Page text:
On April 13 a fire broke out at the Crisis Center of Comal County’s Common Street family shelter, according to a statement from the organization.

The fire department received the call reporting the fire at 7:16 p.m., according to David Ferguson, media and communications coordinator for the city of New Braunfels.

The fire was reported to be under control at 9:06 p.m., and the final NBFD crew left the scene at 11:40 p.m., he said.

A portion of Common was temporarily closed as New Braunfels Fire Department crews worked to extinguish the flames.

Ellie Truan, shelter director for the crisis center, said all 14 clients and four staff members were safely evacuated, and no injuries were reported.

Current shelter clients have been placed in other area shelters, and staff are awaiting a report from the insurance adjuster to determine the extent of the damage, she said. Staff hope to have a better understanding of the damages and likelihood that the building can be repaired April 15.

The fire damaged a large portion of the facility, Truan said, and donations that were stored in an upper level of the building likely suffered smoke damage.

Though the shelter cannot accept new shelter clients; other services such as case management, hotline services and counseling will continue to be available, according to the CCCC statement.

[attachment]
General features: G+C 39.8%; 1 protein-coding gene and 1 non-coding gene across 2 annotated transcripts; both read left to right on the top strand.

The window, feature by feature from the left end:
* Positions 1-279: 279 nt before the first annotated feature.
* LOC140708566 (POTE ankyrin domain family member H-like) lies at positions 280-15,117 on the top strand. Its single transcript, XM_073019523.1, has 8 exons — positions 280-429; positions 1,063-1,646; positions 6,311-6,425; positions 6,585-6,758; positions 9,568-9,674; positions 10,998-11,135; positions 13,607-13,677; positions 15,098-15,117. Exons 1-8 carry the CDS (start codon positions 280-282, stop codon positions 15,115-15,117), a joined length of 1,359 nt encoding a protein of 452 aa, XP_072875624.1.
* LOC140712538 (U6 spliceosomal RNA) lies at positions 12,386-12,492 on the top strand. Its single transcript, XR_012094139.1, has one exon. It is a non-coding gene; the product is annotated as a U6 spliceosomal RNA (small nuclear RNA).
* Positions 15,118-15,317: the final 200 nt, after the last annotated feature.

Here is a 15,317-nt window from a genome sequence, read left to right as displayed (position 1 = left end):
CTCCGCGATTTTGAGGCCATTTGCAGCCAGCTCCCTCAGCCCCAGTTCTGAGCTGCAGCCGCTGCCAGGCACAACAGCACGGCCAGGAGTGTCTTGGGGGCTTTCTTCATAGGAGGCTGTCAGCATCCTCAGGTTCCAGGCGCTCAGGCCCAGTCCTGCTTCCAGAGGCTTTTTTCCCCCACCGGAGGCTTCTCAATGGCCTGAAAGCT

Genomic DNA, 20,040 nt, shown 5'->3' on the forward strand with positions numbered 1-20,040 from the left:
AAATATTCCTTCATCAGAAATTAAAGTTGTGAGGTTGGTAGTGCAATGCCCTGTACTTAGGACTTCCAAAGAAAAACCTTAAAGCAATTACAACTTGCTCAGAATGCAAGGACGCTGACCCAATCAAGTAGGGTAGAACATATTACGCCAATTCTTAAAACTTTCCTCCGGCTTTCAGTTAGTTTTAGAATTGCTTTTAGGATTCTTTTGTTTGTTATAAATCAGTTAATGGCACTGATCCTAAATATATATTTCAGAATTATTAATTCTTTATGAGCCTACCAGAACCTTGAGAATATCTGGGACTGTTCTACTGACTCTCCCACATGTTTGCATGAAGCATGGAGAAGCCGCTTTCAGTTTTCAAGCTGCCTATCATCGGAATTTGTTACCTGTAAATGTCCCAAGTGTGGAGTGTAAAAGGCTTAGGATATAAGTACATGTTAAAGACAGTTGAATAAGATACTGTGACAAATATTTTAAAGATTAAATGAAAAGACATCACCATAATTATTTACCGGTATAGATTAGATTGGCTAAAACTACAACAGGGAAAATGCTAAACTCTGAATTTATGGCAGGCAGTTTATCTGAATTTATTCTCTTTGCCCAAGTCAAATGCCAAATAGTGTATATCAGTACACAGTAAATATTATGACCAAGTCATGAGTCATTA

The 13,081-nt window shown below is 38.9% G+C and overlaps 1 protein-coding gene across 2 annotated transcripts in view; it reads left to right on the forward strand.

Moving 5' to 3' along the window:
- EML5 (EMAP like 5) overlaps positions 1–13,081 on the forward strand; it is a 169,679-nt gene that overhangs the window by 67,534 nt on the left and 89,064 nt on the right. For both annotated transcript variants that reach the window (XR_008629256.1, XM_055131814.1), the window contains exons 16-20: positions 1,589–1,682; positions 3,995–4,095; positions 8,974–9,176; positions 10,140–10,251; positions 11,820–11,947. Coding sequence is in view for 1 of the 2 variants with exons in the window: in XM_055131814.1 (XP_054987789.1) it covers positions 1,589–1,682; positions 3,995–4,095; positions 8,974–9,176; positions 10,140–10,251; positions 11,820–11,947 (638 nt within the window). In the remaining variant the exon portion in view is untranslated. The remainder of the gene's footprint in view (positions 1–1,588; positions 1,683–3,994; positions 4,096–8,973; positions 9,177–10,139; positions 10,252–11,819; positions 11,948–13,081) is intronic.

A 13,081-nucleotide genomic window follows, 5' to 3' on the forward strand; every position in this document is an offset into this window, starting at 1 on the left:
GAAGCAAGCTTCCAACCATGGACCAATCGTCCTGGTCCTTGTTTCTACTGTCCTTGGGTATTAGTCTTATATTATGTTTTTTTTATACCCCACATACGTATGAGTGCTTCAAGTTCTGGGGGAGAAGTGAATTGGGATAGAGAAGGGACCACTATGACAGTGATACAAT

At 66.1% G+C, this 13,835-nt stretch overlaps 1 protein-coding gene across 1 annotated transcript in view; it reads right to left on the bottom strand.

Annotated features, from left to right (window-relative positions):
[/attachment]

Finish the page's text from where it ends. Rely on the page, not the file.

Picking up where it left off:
The organization is also accepting donations and specifically needs personal hygiene products, individually wrapped breakfast and snack items, and storage space for salvaged items from the facility.

Physical donations can be dropped off at the CCCC administration center located at 1528 E. Common St. from 8 a.m.-5 p.m. on weekdays. Monetary donations can be made via paypal.me/ccccnbtx or through the organization’s website.

The crisis center was founded in 1986 as a women’s center before expanding in 2000 to become a nine-bedroom full-service emergency shelter, according to the organization.

To date the organization has served more than 1,500 individuals and provided counseling services, crisis response calls, prevention education and more.

“We are grateful for safe clients. We are grateful for all of the outpourings of love and assistance,” wrote Julie Strentzsch, CEO of CCCC, in a statement. “We will work diligently to rebuild so that we can continue to disrupt the cycle of violence through our comprehensive continuum of care.”